Of course Christianity is divisive, and deliberately so. Genesis One begins with God revealing his creation, that is bringing it into physical being from the ideas he had planned previously. Then He calls for light. The third verb in this chapter is the word “divide;” He divides light from darkness and notes later that in no case will darkness ever overtake light completely. Darkness has its place but it is defined. Light pushes back against Darkness.
But God is not finished with division. There follows Day from Night, Land from Sea, the separate heavens, men from women, and nations all with their own ethnicity and borders. At the end of the Bible there is the final division of the virgins with oil and those without, then lastly heaven and hell.
God rolls up the universe like a worn out garment and ends the entire thing. He and His creation move into eternal life. Seven thousand years, like a vanishing view in one’s rear view mirror, fades away in time and eventually is forgotten entirely.
Division gives us everything of value. Not all people are alike; if we all were the same there would be only doctors and no lawyers, housewives and no ballerinas, cooks and no one to build kitchens or farm crops. In fact one of the devil’s chief aims is to make everyone the same. Of course it doesn’t work because people hate being like everyone else. Their DNA demands they be different because they are.
The science channel on TV informs me that there are 17 types of beetles in one state park. I don’t care one bit about beetles but God does; He likes variety. In all the talk about diversity we forget that God has created a wildly diverse planet, one that even today is thinly explored.
Complainers about Christian divisiveness are those who want to be included in God’s heavenly kingdom without going through the simple process; they want the benefits of God without meeting the regs. People are like that; most high school students would be much happier getting a diploma without having to spend one single day in class. We’d rather play than work or sit and schmooze rather than make something valuable.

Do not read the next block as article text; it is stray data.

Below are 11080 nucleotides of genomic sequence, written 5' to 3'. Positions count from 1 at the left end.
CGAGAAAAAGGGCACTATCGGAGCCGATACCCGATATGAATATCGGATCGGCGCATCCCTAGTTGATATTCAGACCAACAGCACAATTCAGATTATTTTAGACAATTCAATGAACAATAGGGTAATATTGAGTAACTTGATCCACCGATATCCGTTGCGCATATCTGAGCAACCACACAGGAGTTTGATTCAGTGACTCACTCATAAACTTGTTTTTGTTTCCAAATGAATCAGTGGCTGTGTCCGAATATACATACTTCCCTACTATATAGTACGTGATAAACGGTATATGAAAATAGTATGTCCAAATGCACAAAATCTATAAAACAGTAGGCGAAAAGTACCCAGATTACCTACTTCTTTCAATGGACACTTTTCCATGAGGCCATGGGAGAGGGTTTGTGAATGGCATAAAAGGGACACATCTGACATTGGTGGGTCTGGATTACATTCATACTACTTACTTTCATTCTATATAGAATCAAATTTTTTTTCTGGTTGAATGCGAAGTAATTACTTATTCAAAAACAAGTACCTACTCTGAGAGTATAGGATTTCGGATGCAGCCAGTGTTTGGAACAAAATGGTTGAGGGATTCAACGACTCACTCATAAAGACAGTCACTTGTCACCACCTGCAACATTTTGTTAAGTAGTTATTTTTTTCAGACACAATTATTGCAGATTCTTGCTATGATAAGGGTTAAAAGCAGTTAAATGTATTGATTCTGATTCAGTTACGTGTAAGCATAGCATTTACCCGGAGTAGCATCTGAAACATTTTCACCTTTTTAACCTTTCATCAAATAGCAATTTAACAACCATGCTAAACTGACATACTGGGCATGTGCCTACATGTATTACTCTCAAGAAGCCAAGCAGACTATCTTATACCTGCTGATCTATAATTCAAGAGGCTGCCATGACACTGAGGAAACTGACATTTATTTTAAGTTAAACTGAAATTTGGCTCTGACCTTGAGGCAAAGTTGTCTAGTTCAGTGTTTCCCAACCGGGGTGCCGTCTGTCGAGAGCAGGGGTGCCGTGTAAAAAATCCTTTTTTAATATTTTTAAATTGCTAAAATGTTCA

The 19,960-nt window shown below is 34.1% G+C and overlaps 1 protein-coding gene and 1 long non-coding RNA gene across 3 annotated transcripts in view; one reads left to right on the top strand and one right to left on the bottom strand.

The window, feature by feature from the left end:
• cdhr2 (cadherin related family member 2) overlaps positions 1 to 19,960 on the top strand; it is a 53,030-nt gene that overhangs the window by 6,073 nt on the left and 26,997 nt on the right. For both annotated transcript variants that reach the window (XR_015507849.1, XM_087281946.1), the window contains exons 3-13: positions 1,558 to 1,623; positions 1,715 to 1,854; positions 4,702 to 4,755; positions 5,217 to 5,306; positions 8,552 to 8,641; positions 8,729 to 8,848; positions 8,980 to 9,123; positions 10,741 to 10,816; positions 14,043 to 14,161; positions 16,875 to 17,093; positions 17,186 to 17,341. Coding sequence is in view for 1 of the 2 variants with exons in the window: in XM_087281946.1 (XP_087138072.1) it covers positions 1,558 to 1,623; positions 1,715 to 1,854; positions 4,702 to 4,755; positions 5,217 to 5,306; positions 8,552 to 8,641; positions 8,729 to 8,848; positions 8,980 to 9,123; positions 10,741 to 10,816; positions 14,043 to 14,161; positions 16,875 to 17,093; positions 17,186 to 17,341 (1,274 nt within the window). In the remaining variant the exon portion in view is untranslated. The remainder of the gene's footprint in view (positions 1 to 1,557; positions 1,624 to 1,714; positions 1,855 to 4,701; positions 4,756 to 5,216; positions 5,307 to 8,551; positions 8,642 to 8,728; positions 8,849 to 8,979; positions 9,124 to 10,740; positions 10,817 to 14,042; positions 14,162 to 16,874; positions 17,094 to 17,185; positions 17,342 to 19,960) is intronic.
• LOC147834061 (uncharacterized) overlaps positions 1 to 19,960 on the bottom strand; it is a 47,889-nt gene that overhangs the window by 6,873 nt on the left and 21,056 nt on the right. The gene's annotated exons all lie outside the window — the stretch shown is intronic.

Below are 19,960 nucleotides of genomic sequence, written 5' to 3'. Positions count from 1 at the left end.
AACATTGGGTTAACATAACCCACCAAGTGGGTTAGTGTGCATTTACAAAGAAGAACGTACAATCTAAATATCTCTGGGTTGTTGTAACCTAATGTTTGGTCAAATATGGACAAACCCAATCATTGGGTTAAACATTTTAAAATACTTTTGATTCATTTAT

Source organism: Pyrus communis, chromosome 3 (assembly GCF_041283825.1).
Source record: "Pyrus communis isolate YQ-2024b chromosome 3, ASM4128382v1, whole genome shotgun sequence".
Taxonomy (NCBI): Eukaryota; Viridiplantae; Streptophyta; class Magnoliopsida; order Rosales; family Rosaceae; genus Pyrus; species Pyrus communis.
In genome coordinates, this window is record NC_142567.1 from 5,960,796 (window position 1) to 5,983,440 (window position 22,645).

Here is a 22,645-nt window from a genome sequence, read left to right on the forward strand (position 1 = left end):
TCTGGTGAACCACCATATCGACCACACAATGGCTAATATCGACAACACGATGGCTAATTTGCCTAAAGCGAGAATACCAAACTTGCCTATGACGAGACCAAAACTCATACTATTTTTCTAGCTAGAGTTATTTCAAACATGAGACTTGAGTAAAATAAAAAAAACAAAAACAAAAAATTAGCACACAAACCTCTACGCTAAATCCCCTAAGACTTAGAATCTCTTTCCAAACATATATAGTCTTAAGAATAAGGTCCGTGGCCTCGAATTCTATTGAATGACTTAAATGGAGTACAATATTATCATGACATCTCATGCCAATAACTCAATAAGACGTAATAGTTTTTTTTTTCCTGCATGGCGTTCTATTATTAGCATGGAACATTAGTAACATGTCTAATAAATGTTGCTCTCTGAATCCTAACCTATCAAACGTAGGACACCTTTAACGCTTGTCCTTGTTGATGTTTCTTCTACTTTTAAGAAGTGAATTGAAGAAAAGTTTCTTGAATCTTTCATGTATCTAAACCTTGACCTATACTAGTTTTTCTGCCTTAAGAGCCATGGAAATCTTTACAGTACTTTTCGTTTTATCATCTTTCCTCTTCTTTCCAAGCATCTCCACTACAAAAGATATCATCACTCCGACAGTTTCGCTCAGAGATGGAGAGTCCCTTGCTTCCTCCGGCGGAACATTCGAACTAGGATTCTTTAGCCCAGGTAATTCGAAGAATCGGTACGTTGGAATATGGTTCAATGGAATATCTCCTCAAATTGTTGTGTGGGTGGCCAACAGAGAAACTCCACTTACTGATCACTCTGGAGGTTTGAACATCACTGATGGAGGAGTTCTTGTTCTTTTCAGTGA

It is not merely laziness, although that is a factor. We just do not want to exert ourselves. But salvation requires from us a response. God is not a super salesman trying to force human beings to accept Him and His blessings. He lays out the plan of salvation and then says, choose. Will you divide yourself from your sin nature and take on the nature of the redeemed? If God provided for you a physical utopia would you ever bother with him? Probably not.
Teens who grow up in wealthy homes often have not faced the challenges they need to succeed in society; everything has been given to them, and life is too easy. The baby bird pecks his way out of the shell; if someone comes along to open the shell for him, he dies. The pecking made him stronger. Resistance training is what my doctor says will make me healthier. I know he is right, but the gym is two miles away and it is raining! Mankind always has an excuse.
Beware of those who call for unity if it means that you must drop your principles and adhere to theirs. Conflict, when it is civil, results in better decisions. Un-civil conflict, like a war, also resolves issues but it is a high price to pay.
God’s expectation of us personally is to divide ourselves from darkness, just as it says in Genesis One. We separate ourselves from people and situations which refuse to change, or bring light into darkness wherever it may be. That may find you ultimately unpopular with some but it protects you and your family in the long haul. I was working at a restaurant where someone was routinely robbing the till at the end of the day. I found another job and gladly left.
You can always make new friends.